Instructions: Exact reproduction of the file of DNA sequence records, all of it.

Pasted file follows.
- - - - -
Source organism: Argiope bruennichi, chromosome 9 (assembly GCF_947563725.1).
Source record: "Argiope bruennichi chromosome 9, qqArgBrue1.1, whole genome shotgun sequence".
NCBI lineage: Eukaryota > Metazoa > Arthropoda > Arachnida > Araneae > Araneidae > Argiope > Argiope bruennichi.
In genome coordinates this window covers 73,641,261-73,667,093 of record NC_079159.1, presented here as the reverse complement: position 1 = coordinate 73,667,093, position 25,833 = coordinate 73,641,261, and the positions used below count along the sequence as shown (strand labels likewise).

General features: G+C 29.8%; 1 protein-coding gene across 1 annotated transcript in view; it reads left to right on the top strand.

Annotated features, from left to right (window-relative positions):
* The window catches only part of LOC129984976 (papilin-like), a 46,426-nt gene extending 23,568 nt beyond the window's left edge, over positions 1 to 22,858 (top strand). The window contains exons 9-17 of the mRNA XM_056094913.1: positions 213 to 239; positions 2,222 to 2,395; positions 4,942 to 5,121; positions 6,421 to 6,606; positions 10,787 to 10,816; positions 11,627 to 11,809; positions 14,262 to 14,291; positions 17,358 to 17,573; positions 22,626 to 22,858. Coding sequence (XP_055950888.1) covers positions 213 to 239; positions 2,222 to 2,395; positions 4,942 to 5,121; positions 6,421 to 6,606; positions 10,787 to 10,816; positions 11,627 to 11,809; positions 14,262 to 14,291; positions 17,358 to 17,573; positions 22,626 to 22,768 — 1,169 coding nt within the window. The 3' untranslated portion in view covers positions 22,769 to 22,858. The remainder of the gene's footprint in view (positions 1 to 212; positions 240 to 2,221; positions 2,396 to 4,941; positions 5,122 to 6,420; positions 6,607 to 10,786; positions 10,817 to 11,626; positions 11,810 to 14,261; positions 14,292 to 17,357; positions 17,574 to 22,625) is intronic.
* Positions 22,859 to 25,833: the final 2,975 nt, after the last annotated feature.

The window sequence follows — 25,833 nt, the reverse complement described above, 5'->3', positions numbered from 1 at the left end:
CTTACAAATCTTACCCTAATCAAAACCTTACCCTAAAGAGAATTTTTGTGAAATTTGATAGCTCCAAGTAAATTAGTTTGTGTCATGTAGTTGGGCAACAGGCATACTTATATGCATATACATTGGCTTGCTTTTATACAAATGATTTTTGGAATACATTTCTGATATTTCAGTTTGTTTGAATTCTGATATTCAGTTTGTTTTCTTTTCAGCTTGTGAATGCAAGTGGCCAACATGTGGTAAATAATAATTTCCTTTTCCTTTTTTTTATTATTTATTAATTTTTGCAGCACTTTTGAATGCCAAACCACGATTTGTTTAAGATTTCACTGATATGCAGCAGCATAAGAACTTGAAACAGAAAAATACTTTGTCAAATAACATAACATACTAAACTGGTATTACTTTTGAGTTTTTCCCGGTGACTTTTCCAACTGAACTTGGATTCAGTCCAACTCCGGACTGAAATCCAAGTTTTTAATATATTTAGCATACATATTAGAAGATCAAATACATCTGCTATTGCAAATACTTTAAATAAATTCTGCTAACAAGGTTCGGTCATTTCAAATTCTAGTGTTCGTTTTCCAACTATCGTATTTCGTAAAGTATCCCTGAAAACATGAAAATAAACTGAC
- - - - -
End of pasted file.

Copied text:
Source organism: Argiope bruennichi, chromosome 9 (assembly GCF_947563725.1).
Source record: "Argiope bruennichi chromosome 9, qqArgBrue1.1, whole genome shotgun sequence".
NCBI lineage: Eukaryota > Metazoa > Arthropoda > Arachnida > Araneae > Araneidae > Argiope > Argiope bruennichi.
In genome coordinates this window covers 73,641,261-73,667,093 of record NC_079159.1, presented here as the reverse complement: position 1 = coordinate 73,667,093, position 25,833 = coordinate 73,641,261, and the positions used below count along the sequence as shown (strand labels likewise).

General features: G+C 29.8%; 1 protein-coding gene across 1 annotated transcript in view; it reads left to right on the top strand.

Annotated features, from left to right (window-relative positions):
* The window catches only part of LOC129984976 (papilin-like), a 46,426-nt gene extending 23,568 nt beyond the window's left edge, over positions 1 to 22,858 (top strand). The window contains exons 9-17 of the mRNA XM_056094913.1: positions 213 to 239; positions 2,222 to 2,395; positions 4,942 to 5,121; positions 6,421 to 6,606; positions 10,787 to 10,816; positions 11,627 to 11,809; positions 14,262 to 14,291; positions 17,358 to 17,573; positions 22,626 to 22,858. Coding sequence (XP_055950888.1) covers positions 213 to 239; positions 2,222 to 2,395; positions 4,942 to 5,121; positions 6,421 to 6,606; positions 10,787 to 10,816; positions 11,627 to 11,809; positions 14,262 to 14,291; positions 17,358 to 17,573; positions 22,626 to 22,768 — 1,169 coding nt within the window. The 3' untranslated portion in view covers positions 22,769 to 22,858. The remainder of the gene's footprint in view (positions 1 to 212; positions 240 to 2,221; positions 2,396 to 4,941; positions 5,122 to 6,420; positions 6,607 to 10,786; positions 10,817 to 11,626; positions 11,810 to 14,261; positions 14,292 to 17,357; positions 17,574 to 22,625) is intronic.
* Positions 22,859 to 25,833: the final 2,975 nt, after the last annotated feature.

The window sequence follows — 25,833 nt, the reverse complement described above, 5'->3', positions numbered from 1 at the left end:
CTTACAAATCTTACCCTAATCAAAACCTTACCCTAAAGAGAATTTTTGTGAAATTTGATAGCTCCAAGTAAATTAGTTTGTGTCATGTAGTTGGGCAACAGGCATACTTATATGCATATACATTGGCTTGCTTTTATACAAATGATTTTTGGAATACATTTCTGATATTTCAGTTTGTTTGAATTCTGATATTCAGTTTGTTTTCTTTTCAGCTTGTGAATGCAAGTGGCCAACATGTGGTAAATAATAATTTCCTTTTCCTTTTTTTTATTATTTATTAATTTTTGCAGCACTTTTGAATGCCAAACCACGATTTGTTTAAGATTTCACTGATATGCAGCAGCATAAGAACTTGAAACAGAAAAATACTTTGTCAAATAACATAACATACTAAACTGGTATTACTTTTGAGTTTTTCCCGGTGACTTTTCCAACTGAACTTGGATTCAGTCCAACTCCGGACTGAAATCCAAGTTTTTAATATATTTAGCATACATATTAGAAGATCAAATACATCTGCTATTGCAAATACTTTAAATAAATTCTGCTAACAAGGTTCGGTCATTTCAAATTCTAGTGTTCGTTTTCCAACTATCGTATTTCGTAAAGTATCCCTGAAAACATGAAAATAAACTGAC